0306 GMT November 21, 2019
Funo said Japan’s economy was moving in line with the central bank’s projection but risks, such as US-China trade tensions, could disrupt the path toward achieving the central bank’s two percent inflation target, according to Reuters.
“We can expect Japan’s economy to recover in the latter half of this year. As such, I see no need to ease policy further now,” Funo told a news conference after meeting with business leaders in Hiroshima, western Japan.
“But we must act without hesitation if changes in overseas and domestic economic conditions hurt Japan’s price momentum or the current favorable job market.”
The comments were the most direct signal to date by a BoJ policymaker that the central bank was in no rush to expand stimulus as long as the economy sustains a moderate recovery.
Prime Minister Shinzo Abe praised the BoJ’s massive stimulus for creating jobs and pulling Japan out of deflation.
“The BoJ’s policies weren’t mistaken,” Abe said.
“I hope the BoJ continues to guide policy with an eye on achieving two percent inflation,” he said on Wednesday in a debate with opposition party leaders in Tokyo. He added that the BoJ shouldn’t persist in meeting its target at all cost.
A former auto executive, Funo has consistently voted with the majority of the nine-member board.
Hands not tied
The widening fallout from the US-China trade war and slowing global demand have forced many major central banks to cut interest rates or shift to a more dovish policy stance.
The BoJ kept policy steady last month but governor Haruhiko Kuroda stressed his readiness to boost stimulus if the economy loses momentum to achieve his two percent inflation target.
Some analysts say the central bank could ease policy further as early as this month, when it conducts a quarterly review of its growth and inflation forecasts.
Funo said the trade conflict had yet to affect companies’ plans for capital expenditure. Japanese manufacturers have also become more resilient to the effects of a strong yen on profits as they shift more production overseas, he said.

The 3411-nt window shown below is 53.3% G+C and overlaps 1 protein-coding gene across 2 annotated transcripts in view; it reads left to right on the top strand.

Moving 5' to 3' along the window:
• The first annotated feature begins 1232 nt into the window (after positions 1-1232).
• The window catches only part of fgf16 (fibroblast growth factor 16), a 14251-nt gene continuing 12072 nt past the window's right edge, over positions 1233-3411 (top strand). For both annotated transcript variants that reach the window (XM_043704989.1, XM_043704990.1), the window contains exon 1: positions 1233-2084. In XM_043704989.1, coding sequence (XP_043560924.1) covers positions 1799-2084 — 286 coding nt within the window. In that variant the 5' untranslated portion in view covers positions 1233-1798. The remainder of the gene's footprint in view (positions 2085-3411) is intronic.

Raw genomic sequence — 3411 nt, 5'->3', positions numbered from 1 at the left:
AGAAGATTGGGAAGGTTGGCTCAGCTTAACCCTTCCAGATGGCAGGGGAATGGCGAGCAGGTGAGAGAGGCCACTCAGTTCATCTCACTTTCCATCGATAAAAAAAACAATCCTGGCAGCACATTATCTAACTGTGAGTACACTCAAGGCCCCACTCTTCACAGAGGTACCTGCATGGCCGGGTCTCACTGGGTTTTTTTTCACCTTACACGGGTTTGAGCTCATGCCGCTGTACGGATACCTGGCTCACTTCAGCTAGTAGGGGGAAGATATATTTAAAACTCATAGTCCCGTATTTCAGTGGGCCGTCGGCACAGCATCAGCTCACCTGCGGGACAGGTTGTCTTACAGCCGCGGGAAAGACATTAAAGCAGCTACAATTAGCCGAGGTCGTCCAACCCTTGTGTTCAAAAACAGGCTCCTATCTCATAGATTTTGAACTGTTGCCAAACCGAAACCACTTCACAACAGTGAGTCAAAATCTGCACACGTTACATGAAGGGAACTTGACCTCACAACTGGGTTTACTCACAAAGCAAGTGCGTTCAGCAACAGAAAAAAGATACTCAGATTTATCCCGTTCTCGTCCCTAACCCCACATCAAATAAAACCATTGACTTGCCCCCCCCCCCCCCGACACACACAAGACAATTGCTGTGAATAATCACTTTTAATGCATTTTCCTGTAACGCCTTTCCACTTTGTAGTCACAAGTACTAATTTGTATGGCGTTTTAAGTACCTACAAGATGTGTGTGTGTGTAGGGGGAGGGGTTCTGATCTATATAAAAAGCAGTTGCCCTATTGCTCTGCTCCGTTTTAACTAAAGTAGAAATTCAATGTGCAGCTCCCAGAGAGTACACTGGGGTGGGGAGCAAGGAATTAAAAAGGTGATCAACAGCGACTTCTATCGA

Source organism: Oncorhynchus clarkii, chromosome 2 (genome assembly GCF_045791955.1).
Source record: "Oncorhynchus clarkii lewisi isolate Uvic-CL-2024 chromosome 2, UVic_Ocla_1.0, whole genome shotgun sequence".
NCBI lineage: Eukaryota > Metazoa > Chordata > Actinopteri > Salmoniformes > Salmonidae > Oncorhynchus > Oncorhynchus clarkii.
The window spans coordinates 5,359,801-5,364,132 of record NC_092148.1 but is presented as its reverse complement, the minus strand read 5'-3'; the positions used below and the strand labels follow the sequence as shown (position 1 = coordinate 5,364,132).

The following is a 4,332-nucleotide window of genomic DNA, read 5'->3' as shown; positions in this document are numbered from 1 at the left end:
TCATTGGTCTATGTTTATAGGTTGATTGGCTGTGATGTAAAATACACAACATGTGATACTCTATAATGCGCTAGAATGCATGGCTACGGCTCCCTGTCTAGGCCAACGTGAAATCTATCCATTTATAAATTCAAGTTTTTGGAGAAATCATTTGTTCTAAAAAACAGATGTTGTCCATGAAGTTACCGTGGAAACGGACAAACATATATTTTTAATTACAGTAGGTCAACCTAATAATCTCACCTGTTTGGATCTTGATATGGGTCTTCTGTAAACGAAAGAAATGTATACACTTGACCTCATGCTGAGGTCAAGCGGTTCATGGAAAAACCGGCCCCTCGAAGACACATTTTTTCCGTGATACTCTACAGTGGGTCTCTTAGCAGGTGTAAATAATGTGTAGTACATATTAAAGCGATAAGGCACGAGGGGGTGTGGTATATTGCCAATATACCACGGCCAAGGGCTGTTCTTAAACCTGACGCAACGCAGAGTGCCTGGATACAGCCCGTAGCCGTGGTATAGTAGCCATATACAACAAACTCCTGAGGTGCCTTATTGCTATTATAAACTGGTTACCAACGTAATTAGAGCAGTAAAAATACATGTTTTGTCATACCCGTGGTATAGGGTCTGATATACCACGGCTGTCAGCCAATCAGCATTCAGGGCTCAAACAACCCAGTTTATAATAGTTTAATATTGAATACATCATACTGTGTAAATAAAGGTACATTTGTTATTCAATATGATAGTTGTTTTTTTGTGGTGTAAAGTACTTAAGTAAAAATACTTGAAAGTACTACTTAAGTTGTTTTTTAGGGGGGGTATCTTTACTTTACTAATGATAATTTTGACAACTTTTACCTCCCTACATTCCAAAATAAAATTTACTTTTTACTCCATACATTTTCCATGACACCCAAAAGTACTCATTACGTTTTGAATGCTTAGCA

But he warned that external risks warranted close attention as they could force changes to the BoJ’s projection that Japan’s economic growth will rebound in the latter half of this year.
“I don’t see the need to top up stimulus now,” he said.
“But we’ll keep an eye out on how things unfold ahead of this month’s meeting and those beyond,” he said.
Funo said overseas demand will likely pick up as stimulus measures taken by China prop up growth and help boost Japan’s exports.
Japan’s economy expanded by an annualized 2.1 percent in the first quarter but many analysts predict growth will slow in the coming months as the US-China tariff row hurts business sentiment and profits. A scheduled sales tax hike in October may also curb consumption, they warn.
The BoJ faces a dilemma. Years of heavy money printing has failed to fire up inflation and strained financial institutions’ profits by narrowing their margins with ultra-low rates.
It is also left with little ammunition to battle the next recession, as its aggressive bond buying has led to it owning nearly half of the country’s long-term debt and crushed bond yields to levels at or below zero.
Funo said the BoJ would take into account the impact any further easing might have on Japan’s banking system, but added that there was still room to top up monetary support.
“I don’t think our hands are tied in terms of what we can do” if the BoJ were to ease further, he said.
Under a policy dubbed yield curve control (YCC), the BoJ guides short-term rates at minus 0.1 percent and long-term rates around zero percent via heavy asset buying to accelerate inflation to its target.